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Your Smartphone is Talking to You: Digital Assistants in the Age of Edge

Daniel Sim •

Artificial intelligence in smartphones is improving significantly with companies like Google, Samsung, Apple, Microsoft, and Amazon having incorporated nifty digital assistants in their devices.

Siri of Apple, Bixby of Samsung, Alexa of Amazon, Cortana of Microsoft, and the simply named Google Assistant are becoming more intelligent, so to speak, as they are able to tune in to users’ voices and execute commands.

Voice recognition technology is nothing new (research and development has been around for at least three decades) but it has been only in the last few years that its full use is seen. What makes it more exciting is that support for voice-enabled applications is increasing and developers are maximizing data center; digital assistants on smartphones, for instance, are no longer tethered to the device but can use the Internet for commands.

Digital Assistants Are Getting Smarter

Tests conducted by the website Android Authority showed that most of the digital assistant performed well with some voice-operated tasks, though somewhat struggled with more complex ones. Still, the tests concluded that things looked promising in the field of voice-prompted digital assistants especially when there is growing support for third-party application development.

Moreover, digital assistants are actually “learning”, which means that the more they are used, the better they become in performing tasks. For instance, Alexa was reported to have learned over 15,000 skills as of 2017, though much of these skills were added manually. Alexa is also expected to be installed in a variety of hardware, including wearables and home automation devices.

Meanwhile, developers at Apple posted in a blog describing Siri’s speech recognition process that guides it to execute actions. Apple developers aren’t stopping there; the new iPhone X features a neural engine in the A11 processor, which is set to deal with future machine learning tasks.

Indeed, the general direction now seems to be making smartphones even smarter. It’s no longer just about penciling in schedules in their calendars, taking down notes, or making phone calls, but more about controlling home appliances, personal security, monitoring health and fitness, to even placing specific orders and making purchases online.

Processing via the Edge

With digital assistants doing more, the volume of processes sent out to data centers is expected to grow.  Research firm Ovum forecasted that the global native digital assistant installed base would exceed 7.5 billion by the end of 2021, which could mean a lot of voice commands and a lot processing power needed in the network.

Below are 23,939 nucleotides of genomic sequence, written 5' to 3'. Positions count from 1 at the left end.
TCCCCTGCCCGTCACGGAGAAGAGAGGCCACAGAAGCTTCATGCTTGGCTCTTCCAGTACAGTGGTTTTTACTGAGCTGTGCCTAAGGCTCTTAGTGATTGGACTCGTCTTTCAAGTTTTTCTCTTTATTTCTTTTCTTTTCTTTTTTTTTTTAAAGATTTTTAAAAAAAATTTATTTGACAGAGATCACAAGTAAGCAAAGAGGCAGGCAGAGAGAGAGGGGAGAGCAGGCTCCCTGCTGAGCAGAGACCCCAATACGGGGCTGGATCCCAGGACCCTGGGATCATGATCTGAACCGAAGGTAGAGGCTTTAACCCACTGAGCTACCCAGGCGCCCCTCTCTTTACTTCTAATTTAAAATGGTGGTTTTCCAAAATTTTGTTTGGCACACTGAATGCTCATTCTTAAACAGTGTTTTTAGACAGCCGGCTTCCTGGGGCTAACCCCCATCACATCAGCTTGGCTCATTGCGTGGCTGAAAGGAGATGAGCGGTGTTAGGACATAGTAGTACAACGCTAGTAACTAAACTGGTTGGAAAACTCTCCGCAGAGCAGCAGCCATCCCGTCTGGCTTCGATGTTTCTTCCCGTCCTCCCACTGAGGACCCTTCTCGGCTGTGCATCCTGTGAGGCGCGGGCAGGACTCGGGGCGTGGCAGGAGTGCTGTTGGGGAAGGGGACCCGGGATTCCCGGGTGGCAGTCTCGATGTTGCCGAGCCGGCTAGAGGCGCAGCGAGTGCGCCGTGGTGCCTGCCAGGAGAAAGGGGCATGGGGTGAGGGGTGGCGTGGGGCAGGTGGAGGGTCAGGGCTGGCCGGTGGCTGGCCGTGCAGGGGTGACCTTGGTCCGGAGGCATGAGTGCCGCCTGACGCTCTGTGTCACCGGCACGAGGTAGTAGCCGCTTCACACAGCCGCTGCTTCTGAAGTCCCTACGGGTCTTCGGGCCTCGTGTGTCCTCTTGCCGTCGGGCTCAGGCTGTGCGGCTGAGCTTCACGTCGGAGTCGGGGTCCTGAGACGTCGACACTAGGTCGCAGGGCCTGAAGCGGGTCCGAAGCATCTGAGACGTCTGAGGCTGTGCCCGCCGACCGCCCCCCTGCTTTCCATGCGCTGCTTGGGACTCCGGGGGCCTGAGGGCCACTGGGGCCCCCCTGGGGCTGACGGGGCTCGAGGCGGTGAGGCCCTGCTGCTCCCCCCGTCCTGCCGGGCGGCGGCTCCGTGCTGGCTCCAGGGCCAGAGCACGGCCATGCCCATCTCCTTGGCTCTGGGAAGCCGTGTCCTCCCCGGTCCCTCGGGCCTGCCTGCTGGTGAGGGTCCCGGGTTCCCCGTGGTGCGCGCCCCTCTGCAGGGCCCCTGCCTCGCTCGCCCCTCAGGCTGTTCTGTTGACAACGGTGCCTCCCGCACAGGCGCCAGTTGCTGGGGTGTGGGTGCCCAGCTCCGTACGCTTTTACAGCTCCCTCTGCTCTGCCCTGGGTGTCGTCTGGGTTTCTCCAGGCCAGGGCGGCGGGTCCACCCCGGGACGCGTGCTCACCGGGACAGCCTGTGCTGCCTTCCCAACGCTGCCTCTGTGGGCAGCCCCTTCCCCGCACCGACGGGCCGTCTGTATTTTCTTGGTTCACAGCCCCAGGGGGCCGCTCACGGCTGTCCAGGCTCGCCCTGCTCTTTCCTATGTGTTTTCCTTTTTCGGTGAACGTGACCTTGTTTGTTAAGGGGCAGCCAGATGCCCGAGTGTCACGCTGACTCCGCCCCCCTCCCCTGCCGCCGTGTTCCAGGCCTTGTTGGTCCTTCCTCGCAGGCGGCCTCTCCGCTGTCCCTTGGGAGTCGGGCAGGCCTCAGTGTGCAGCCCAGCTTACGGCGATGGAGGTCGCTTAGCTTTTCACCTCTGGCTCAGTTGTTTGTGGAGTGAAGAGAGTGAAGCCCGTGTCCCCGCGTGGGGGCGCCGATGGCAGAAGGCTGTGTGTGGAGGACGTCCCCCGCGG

In a paper published at the Carnegie Mellon University, computer science professor Mahadev Satyanarayanan said that the proximity between a digital assistant-capable mobile devices and the data center affects latency; the closer the device is to the data center, the better it is to complete the voice command, and less processing volume that major data center hubs need to handle.

One needs to look at the opportunities offered by devices with installed digital assistants. There is already growing support for digital assistants and machine learning development from many technology firms, from Google and Apple, to Microsoft and Intel, who also realize that it is a step to achieving Internet of Things (IoT).

Building on this thought, the creation of new types of services that utilize voice recognition will demand new ways of designing, building, and maintaining IT networks. Legacy networks might have difficulty handling growing Internet traffic and could suffer from disruption as more devices get connected. Edge computing becomes viable, if not, the only direction to guarantee that IT networks remain operational amid increasing use of online devices.

In an edge environment, the process of executing commands are done via micro data centers that are closer to devices, which is at the “edge” of a network. This setup enables the command to be completed within a smaller area, thus freeing up main data centers from having to perform many tasks in a wider range.  As what Prof. Satyanarayanan said in his paper, edge computing can offer benefits especially in a growing mobile environment.

Increasing Demand for Edge

Demand for edge-related products and services is expected to grow, with one report claiming that the global market could be worth US$19.4 billion by the end of 2023. This would be a mix various market segments, from mobile devices, automotive, healthcare, education, gaming, to government.

However, a recent survey by Vertiv highlighted that many companies in Asia are not yet completely familiar with what edge computing is and how it works and are thus apprehensive in investing immediately. Nevertheless, the study also suggested that interest is high among these companies and are gradually learning the benefits of edge computing and the tools needed to start their own edge initiatives. 

There are lots of excitement for IoT especially as more devices that infused with digital assistants are going online. Having a strong edge strategy for this eventuality will ensure that companies are prepared for this eventuality.

Know more about Vertiv’s Edge In Asia initiative and download our Edge Playbook to get you started in your journey to the edge.

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